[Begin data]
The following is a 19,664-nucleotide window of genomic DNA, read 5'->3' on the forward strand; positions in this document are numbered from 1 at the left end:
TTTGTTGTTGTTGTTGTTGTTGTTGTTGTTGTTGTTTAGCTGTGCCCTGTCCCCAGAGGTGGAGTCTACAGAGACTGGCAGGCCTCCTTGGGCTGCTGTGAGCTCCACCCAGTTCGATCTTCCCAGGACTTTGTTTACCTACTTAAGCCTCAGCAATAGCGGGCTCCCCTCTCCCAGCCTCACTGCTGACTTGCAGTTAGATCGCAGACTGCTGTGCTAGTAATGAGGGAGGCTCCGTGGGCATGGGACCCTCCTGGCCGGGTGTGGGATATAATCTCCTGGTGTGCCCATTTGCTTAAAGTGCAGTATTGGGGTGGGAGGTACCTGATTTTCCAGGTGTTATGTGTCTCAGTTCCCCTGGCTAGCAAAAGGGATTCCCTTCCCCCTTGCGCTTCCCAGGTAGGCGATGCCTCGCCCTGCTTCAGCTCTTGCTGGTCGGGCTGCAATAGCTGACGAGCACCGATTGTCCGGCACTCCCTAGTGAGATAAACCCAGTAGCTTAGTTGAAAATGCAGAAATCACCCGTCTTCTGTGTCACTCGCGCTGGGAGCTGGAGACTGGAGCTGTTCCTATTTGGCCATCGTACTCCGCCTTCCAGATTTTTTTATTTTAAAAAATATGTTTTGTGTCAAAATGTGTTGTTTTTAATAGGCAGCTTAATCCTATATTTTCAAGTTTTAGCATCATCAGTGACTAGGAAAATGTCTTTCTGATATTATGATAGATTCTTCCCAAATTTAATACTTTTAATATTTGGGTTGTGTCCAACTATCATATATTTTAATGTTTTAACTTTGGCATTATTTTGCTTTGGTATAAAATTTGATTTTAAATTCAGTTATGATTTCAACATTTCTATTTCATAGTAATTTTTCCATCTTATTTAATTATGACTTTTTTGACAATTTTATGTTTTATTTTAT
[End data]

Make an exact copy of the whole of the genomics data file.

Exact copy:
The following is a 19,664-nucleotide window of genomic DNA, read 5'->3' on the forward strand; positions in this document are numbered from 1 at the left end:
TTTGTTGTTGTTGTTGTTGTTGTTGTTGTTGTTGTTTAGCTGTGCCCTGTCCCCAGAGGTGGAGTCTACAGAGACTGGCAGGCCTCCTTGGGCTGCTGTGAGCTCCACCCAGTTCGATCTTCCCAGGACTTTGTTTACCTACTTAAGCCTCAGCAATAGCGGGCTCCCCTCTCCCAGCCTCACTGCTGACTTGCAGTTAGATCGCAGACTGCTGTGCTAGTAATGAGGGAGGCTCCGTGGGCATGGGACCCTCCTGGCCGGGTGTGGGATATAATCTCCTGGTGTGCCCATTTGCTTAAAGTGCAGTATTGGGGTGGGAGGTACCTGATTTTCCAGGTGTTATGTGTCTCAGTTCCCCTGGCTAGCAAAAGGGATTCCCTTCCCCCTTGCGCTTCCCAGGTAGGCGATGCCTCGCCCTGCTTCAGCTCTTGCTGGTCGGGCTGCAATAGCTGACGAGCACCGATTGTCCGGCACTCCCTAGTGAGATAAACCCAGTAGCTTAGTTGAAAATGCAGAAATCACCCGTCTTCTGTGTCACTCGCGCTGGGAGCTGGAGACTGGAGCTGTTCCTATTTGGCCATCGTACTCCGCCTTCCAGATTTTTTTATTTTAAAAAATATGTTTTGTGTCAAAATGTGTTGTTTTTAATAGGCAGCTTAATCCTATATTTTCAAGTTTTAGCATCATCAGTGACTAGGAAAATGTCTTTCTGATATTATGATAGATTCTTCCCAAATTTAATACTTTTAATATTTGGGTTGTGTCCAACTATCATATATTTTAATGTTTTAACTTTGGCATTATTTTGCTTTGGTATAAAATTTGATTTTAAATTCAGTTATGATTTCAACATTTCTATTTCATAGTAATTTTTCCATCTTATTTAATTATGACTTTTTTGACAATTTTATGTTTTATTTTAT